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Type of social support matters for prediction of posttraumatic growth among cancer survivors.
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OBJECTIVE: Previous research in people with cancer on social support and psychological well-being has mainly focused on the short-term negative outcomes of adjustment. Little is known about the role of social support in the experience of positive outcomes in the long term. This study examined the relation between emotional support in the period following diagnosis and the experience of positive consequences of the illness, so called posttraumatic growth, at 8 years after diagnosis. We focused on three distinct types of emotional support: perceived availability, actual received, and dissatisfaction with received emotional support.
METHODS: This longitudinal study was conducted in a sample of 206 long-term cancer survivors. Social support was assessed with the Social Support List (SSL) at 3 months and 8 years after diagnosis. Positive consequences of the illness were assessed with the Silver Lining Questionnaire (SLQ) at 8 years after diagnosis. Correlation- and regression analyses were used to examine the associations of initial levels of emotional support with the long-term report of posttraumatic growth.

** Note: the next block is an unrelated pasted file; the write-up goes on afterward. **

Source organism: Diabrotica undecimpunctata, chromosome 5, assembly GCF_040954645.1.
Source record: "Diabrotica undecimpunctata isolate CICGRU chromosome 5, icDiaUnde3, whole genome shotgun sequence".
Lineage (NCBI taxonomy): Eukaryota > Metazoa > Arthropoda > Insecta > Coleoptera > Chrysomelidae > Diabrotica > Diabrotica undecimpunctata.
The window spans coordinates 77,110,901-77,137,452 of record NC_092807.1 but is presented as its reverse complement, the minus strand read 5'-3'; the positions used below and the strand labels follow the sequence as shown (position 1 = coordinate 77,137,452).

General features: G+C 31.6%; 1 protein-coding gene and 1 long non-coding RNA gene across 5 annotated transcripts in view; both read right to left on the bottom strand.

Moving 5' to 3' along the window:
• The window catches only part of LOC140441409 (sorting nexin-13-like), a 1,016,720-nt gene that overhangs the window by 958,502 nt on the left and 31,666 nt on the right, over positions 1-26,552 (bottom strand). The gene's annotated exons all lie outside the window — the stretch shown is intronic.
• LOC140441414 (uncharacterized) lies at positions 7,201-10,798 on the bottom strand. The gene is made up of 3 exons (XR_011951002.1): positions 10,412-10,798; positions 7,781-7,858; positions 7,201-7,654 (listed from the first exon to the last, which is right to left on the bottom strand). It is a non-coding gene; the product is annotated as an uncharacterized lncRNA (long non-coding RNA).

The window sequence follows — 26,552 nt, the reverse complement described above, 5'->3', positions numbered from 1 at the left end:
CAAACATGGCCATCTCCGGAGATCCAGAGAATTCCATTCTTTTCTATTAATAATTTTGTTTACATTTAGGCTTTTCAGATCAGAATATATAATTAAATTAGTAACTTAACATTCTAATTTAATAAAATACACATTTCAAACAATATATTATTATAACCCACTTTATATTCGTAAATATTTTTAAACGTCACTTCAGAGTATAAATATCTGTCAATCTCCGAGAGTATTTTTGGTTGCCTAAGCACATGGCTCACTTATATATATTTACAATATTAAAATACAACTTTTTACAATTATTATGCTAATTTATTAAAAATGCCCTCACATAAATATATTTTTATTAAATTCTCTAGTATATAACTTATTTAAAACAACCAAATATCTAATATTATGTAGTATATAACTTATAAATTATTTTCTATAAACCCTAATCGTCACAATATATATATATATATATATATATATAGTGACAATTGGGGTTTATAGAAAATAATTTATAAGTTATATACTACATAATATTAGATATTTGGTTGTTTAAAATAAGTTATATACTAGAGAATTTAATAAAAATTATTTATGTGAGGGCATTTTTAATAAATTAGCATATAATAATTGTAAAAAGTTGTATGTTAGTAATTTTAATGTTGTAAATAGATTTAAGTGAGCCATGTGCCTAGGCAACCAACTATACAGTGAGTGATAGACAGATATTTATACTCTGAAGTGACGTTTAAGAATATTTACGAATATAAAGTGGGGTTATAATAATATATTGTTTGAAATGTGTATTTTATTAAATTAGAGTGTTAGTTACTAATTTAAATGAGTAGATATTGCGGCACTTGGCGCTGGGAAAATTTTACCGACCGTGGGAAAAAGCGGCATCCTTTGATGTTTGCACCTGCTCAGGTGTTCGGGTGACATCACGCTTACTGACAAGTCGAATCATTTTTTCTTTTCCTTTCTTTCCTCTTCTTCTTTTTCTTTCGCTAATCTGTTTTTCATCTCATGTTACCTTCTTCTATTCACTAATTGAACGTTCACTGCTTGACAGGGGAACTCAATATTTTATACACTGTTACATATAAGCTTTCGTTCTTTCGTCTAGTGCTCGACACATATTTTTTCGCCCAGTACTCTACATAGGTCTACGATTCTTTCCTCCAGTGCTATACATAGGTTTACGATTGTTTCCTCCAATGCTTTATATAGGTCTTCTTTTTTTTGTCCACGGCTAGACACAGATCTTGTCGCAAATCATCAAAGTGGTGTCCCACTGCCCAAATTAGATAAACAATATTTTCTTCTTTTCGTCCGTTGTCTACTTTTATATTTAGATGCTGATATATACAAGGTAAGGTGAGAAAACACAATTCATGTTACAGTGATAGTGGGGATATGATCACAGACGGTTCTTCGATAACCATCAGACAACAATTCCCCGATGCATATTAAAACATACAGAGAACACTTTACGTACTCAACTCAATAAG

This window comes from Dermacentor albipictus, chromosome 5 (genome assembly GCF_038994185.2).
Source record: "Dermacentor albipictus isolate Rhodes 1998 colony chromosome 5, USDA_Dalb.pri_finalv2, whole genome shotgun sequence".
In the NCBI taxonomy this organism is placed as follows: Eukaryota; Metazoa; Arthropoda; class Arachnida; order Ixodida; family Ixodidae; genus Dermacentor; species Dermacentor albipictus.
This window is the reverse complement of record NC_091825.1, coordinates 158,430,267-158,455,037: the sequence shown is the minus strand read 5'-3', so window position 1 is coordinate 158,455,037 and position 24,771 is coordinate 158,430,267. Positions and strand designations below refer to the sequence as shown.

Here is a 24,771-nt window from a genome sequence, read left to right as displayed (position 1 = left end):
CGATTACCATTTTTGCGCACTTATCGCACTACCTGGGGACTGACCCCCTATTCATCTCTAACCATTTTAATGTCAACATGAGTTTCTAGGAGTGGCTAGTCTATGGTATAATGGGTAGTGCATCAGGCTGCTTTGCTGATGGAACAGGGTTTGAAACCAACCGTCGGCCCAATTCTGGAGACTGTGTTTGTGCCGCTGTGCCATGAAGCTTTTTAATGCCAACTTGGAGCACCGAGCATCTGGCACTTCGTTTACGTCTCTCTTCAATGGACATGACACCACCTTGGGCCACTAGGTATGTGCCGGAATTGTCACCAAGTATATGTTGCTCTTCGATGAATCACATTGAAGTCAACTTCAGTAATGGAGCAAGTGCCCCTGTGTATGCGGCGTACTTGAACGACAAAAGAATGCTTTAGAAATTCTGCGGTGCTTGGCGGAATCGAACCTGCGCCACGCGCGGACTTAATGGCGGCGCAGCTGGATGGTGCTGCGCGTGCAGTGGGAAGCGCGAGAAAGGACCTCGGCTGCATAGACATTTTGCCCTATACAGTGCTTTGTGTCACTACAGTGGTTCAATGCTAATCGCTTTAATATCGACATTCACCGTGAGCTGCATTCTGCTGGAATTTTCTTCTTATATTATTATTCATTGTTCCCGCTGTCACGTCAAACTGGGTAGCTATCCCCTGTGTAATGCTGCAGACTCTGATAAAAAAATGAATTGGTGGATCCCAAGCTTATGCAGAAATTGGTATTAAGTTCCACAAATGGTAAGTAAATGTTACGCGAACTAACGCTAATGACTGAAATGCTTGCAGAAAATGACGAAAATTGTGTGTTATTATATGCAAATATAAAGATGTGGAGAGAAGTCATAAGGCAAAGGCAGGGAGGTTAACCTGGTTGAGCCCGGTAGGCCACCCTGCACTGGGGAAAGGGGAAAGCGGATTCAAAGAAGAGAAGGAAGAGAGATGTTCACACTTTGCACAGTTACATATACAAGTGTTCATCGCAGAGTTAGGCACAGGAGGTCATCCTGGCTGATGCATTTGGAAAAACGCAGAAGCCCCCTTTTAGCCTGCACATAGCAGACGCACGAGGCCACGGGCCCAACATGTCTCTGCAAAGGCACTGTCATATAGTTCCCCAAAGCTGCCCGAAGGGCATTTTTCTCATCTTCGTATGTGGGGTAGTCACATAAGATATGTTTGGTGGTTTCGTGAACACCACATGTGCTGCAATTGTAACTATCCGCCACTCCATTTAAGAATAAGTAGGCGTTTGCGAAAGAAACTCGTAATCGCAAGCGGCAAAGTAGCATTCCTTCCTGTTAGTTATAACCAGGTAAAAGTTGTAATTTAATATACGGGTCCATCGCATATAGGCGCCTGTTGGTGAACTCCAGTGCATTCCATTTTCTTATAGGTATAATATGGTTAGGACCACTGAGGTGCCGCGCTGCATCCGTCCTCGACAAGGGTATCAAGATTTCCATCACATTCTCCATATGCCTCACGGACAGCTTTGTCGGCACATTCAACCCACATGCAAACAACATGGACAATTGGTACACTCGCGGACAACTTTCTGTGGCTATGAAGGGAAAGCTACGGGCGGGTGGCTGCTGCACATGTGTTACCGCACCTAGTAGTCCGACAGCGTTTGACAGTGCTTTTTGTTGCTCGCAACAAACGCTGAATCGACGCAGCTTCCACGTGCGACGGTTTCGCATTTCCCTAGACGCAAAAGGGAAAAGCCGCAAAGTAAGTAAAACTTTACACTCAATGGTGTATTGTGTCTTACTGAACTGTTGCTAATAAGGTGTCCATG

RESULTS: Regression analyses showed that more received emotional support at 3 months after diagnosis significantly predicted a greater experience of positive consequences of the illness at 8 years after diagnosis. This association remained significant, when controlling for concurrent levels of emotional support at 8 years after diagnosis.
CONCLUSIONS: The findings suggest that getting support from family and friends, characterized by reassuring, comforting, and problem-solving, in the period following diagnosis is an important resource that may help cancer survivors to find positive meaning in the cancer experience.